POLITICS
11/24/2014 06:21 pm ET Updated Nov 24, 2014

Missouri House Speaker Tim Jones Backs Rudy Giuliani On Black-On-Black Crime

Missouri House Speaker Tim Jones (R) took to Twitter on Monday in support of former New York City Mayor Rudy Giuliani (R), who suggested that white police officers are needed to prevent black-on-black crime.

Jones began tweeting on the topic just hours before a Missouri grand jury was expected to announce its decision on whether to indict Darren Wilson, a white police officer who shot and killed Michael Brown, an unarmed black teenager, in August. The incident set off weeks of protests with tension between demonstrators and police this summer.

Appearing on "Meet the Press" on Sunday, Giuliani said the media hadn’t focused enough on black-on-black crime, which he claimed was responsible for the presence of more white police officers in black communities.

Jones tweeted Monday:

Michael Eric Dyson, who also appeared on "Meet The Press" with Giuliani, immediately disagreed with the former mayor on Sunday.

"First of all, most black people who commit crimes against other black people go to jail," he said. "Number two, they are not sworn by the police department as an agent of the state to uphold the law. So in both cases, that's a false equivalency that the mayor has drawn. ... Black people who kill black people go to jail. White people who are policemen who kill black people do not go to jail."

On Monday, Jones also retweeted a quote suggesting that black elites were a bigger threat to the black community than the Ku Klux Klan. The tweet was originally from an account linked to Unhyphenated America, which says on its website that it opposes "Leftist" policies because they have "disproportionately damaged minority families."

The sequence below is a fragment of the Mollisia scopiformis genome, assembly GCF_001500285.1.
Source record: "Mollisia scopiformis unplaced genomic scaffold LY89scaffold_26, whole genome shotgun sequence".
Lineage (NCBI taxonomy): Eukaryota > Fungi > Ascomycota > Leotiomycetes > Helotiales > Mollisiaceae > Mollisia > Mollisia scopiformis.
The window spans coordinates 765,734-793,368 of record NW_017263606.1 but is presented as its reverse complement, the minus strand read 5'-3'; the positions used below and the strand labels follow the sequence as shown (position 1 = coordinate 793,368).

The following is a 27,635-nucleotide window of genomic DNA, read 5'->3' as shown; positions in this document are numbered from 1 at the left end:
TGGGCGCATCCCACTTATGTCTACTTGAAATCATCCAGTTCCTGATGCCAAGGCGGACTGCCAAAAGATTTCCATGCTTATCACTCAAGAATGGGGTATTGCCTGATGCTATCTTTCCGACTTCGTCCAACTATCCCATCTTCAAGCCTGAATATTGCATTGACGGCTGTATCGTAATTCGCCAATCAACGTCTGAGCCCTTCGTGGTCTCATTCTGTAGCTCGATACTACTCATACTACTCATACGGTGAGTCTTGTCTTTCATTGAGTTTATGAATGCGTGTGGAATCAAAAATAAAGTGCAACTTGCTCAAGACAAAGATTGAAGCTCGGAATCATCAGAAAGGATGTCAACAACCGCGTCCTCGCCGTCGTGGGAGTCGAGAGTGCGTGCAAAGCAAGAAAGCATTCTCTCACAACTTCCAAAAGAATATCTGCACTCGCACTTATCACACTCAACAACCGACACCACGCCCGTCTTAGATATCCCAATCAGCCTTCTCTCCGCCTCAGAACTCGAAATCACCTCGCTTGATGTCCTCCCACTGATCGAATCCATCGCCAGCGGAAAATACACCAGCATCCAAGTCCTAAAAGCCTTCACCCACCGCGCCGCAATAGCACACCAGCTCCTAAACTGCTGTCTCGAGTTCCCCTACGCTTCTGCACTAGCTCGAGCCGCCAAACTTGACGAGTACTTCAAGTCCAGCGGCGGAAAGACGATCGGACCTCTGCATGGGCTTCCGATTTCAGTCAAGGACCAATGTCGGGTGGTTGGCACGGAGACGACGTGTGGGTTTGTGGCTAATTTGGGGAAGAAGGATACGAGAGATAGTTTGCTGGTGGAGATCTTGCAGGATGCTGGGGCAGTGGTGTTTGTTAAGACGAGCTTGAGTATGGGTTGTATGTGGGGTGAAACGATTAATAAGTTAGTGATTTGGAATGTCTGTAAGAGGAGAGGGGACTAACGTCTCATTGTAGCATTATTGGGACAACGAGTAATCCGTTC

The tweet included a link to a Breitbart News story that focused on black leaders' support for President Barack Obama’s immigration executive action, but quoted a U.S. Civil Rights Commissioner saying that the order could actually hurt black workers.

Follow HuffPost's liveblog below for more Ferguson updates

11/30/2014 3:28 PM EST

Wilson Resigned Over Safety Concerns, Lawyer Says

Reuters reports:

he white police officer who shot and killed an unarmed black teenager in Ferguson, Missouri, this summer, resigned from the force without any severance deal, the mayor of the St. Louis suburb said on Sunday.

The officer, Darren Wilson, announced his resignation late Saturday, saying he feared for his own safety and that of his fellow police officers after a grand jury decided not to indict him in the fatal Aug. 9 shooting of 18-year-old Michael Brown.

Read more here.

11/30/2014 7:27 AM EST

10 People Arrested During Portland's Ferguson Protest

PORTLAND, Ore (AP) — Authorities say 10 people have been arrested in Portland during a protest related to the Ferguson, Missouri, police shooting.

The city police bureau says the arrests came Saturday night "after a large group of protesters laid down in the street and refused lawful orders to clear the roadway."

Earlier, the gathering over the Missouri shooting death of a black man by a white police officer included a speech by the Rev. Jesse Jackson.